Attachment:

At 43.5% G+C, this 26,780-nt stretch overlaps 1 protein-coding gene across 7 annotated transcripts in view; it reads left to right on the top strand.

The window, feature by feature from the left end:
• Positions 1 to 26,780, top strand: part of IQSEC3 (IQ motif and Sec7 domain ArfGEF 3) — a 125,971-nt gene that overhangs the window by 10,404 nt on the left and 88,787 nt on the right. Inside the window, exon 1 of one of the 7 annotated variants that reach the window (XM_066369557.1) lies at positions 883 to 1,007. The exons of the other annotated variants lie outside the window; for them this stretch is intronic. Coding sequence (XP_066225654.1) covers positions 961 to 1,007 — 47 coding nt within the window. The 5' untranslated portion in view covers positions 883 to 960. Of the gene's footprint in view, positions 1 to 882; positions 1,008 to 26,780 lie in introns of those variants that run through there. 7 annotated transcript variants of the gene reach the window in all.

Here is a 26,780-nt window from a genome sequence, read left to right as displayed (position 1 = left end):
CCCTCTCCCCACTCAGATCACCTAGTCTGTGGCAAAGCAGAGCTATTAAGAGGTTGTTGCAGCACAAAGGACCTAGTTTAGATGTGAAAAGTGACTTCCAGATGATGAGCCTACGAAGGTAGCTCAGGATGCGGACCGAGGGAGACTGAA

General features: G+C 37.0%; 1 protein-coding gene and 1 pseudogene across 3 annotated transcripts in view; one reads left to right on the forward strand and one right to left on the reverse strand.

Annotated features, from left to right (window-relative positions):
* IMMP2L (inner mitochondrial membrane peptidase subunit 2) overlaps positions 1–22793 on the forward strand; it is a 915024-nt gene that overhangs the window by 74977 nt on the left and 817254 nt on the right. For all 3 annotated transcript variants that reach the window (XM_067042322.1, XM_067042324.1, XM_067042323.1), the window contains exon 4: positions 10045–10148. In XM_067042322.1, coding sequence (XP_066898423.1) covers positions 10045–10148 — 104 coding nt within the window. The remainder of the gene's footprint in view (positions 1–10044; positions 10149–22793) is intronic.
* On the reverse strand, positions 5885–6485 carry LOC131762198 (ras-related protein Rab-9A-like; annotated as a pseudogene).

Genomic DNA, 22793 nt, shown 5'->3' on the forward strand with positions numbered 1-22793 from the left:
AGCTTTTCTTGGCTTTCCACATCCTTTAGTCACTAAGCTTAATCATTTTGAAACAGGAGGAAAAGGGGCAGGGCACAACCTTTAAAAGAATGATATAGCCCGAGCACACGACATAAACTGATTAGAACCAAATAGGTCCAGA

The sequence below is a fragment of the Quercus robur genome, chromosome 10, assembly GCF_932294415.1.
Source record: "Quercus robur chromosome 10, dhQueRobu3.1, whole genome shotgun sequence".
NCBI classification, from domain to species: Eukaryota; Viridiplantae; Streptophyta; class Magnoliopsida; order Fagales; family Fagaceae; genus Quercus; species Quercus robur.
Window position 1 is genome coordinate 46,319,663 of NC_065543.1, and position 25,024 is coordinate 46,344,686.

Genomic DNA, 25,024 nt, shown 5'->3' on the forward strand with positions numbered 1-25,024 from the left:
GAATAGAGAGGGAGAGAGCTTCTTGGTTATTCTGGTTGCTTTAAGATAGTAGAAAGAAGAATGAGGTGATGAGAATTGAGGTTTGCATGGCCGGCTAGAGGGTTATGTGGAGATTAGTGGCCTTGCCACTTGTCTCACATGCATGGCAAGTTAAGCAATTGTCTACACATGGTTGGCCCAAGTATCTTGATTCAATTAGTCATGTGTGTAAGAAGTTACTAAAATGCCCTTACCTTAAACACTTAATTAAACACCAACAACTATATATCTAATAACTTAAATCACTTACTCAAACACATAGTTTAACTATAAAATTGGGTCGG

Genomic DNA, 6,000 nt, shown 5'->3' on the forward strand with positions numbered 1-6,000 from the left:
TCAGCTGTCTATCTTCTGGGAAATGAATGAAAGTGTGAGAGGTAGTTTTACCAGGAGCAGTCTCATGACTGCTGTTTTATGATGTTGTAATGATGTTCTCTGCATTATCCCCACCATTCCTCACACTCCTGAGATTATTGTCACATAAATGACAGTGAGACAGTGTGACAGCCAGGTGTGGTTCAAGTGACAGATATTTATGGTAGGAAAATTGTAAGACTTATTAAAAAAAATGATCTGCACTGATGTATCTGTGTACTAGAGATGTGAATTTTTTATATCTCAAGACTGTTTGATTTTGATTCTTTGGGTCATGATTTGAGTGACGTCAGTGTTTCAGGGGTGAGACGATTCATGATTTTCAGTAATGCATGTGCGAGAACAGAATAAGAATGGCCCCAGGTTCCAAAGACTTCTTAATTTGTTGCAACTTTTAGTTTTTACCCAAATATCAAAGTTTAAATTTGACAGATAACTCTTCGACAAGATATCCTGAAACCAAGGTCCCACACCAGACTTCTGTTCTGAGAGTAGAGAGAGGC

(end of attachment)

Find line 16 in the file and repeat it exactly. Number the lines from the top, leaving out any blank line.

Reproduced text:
Genomic DNA, 25,024 nt, shown 5'->3' on the forward strand with positions numbered 1-25,024 from the left: